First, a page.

Morrison is an Episcopal priest and a sustainable ranching business partner. He is also an attorney, focusing on Native American water rights and natural resource policy.
Morrison says his main sustainability challenge is world hunger. Morrison joined the Farm Foundation’s Dialogue Project for Food and Agriculture Policy in the 21st Century to find a common commitment to ending world hunger.
April 2, 2013
Earth Day is Monday, April 22 and Arizona State University is turning all of April into Earth Month 2013. Tempe campus and Polytechnic campus feature multiple events like workshops, lectures, and film screenings. All events are open to the public.
“ASU’s Earth Month helps us celebrate our connections to the natural resources and ecosystems on which we depend,” says Nick Brown, ASU’s director of University Sustainability Practices. “In an urban environment, it’s easy to overlook our interdependence on natural systems, and observations like Earth Day remind us of our need for good land stewardship.”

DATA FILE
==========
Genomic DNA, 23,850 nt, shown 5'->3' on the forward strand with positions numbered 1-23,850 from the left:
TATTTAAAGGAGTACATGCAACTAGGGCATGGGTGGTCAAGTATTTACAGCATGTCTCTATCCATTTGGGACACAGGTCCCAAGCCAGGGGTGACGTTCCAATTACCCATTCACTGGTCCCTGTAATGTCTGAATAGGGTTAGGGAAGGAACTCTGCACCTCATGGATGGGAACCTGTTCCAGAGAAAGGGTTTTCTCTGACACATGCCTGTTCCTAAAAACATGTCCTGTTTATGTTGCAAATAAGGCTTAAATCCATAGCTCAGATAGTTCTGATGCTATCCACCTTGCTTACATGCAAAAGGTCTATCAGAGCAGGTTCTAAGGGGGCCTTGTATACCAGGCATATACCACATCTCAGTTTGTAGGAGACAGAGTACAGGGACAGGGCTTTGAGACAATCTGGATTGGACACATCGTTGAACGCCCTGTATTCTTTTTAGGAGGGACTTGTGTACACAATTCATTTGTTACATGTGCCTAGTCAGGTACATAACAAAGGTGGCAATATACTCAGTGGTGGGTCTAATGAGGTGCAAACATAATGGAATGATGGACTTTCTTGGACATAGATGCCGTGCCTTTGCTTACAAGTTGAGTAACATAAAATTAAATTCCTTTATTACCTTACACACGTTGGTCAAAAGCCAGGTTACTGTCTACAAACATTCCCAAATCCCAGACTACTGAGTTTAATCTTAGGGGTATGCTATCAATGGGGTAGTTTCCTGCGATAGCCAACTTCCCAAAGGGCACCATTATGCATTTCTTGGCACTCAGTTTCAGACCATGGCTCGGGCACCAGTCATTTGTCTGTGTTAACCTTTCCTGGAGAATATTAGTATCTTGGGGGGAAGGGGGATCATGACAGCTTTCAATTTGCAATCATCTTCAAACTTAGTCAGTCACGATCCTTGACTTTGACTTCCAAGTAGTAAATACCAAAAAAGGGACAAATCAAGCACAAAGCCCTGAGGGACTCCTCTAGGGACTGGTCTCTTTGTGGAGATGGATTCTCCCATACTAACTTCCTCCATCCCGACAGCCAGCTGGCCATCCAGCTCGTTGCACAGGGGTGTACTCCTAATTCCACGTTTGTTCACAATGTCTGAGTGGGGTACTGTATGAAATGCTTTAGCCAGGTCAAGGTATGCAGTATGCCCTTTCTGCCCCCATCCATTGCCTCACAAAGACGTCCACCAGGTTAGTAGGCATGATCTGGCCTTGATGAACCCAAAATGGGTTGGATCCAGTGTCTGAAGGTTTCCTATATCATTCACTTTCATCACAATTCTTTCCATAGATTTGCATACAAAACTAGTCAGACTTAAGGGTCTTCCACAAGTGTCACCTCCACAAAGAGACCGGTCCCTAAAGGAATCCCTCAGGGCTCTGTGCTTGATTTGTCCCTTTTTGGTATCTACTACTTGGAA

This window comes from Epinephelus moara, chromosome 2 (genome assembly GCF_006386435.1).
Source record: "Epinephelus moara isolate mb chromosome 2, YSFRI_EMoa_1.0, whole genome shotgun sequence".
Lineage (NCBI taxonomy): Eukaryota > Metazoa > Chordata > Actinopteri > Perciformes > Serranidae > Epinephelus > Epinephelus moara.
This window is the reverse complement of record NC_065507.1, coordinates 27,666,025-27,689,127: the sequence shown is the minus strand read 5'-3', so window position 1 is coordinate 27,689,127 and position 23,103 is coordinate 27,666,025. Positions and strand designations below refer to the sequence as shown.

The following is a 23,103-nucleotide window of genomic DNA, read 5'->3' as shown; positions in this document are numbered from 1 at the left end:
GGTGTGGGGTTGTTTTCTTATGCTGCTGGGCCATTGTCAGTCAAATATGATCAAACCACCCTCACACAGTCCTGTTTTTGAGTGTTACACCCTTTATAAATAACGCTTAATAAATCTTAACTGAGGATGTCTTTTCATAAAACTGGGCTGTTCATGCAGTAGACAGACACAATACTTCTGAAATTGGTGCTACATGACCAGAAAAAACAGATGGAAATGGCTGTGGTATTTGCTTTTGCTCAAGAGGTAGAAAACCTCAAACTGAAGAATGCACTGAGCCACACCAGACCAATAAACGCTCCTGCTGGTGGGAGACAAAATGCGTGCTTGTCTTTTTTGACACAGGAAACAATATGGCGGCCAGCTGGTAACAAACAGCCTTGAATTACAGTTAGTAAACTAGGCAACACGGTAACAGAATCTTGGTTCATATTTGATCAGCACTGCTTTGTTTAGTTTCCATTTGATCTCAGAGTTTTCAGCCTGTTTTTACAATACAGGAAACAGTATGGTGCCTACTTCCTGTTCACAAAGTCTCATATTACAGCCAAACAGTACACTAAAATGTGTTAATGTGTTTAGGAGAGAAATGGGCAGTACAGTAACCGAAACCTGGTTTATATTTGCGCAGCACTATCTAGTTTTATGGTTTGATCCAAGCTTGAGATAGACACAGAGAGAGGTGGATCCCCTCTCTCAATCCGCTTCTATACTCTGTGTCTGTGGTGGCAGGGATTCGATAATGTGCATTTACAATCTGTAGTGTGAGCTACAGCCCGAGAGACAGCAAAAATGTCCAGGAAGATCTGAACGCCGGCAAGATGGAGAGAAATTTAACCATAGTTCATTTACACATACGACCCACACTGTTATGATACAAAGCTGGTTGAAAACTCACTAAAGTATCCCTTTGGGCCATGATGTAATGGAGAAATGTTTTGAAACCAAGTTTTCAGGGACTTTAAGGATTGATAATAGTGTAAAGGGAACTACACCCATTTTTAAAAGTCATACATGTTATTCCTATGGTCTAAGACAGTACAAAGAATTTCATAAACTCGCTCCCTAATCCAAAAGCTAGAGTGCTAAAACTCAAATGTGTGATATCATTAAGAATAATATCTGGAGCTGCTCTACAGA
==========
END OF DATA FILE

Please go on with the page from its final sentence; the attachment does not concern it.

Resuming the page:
April 1, 2013
Human Rights Film Festival Director and Sustainability Scientist LaDawn Haglund says, “I was inspired to create a human rights film festival, in part, because in an academic environment, it is easy to get lost in heady and sometimes terrible facts. Film, when done well, forces us to bring our hearts to the issues, helping us to empathize and, hopefully, spurring us to act.”
Of the films, one is part of ASU’s Earth Week 2013 events entitled “A Fierce Green Fire.” The film explores the history of the grassroots environmental movement for the last fifty years. Another film, “Four Stories Of Water” focuses on indigenous water rights.
April 1, 2013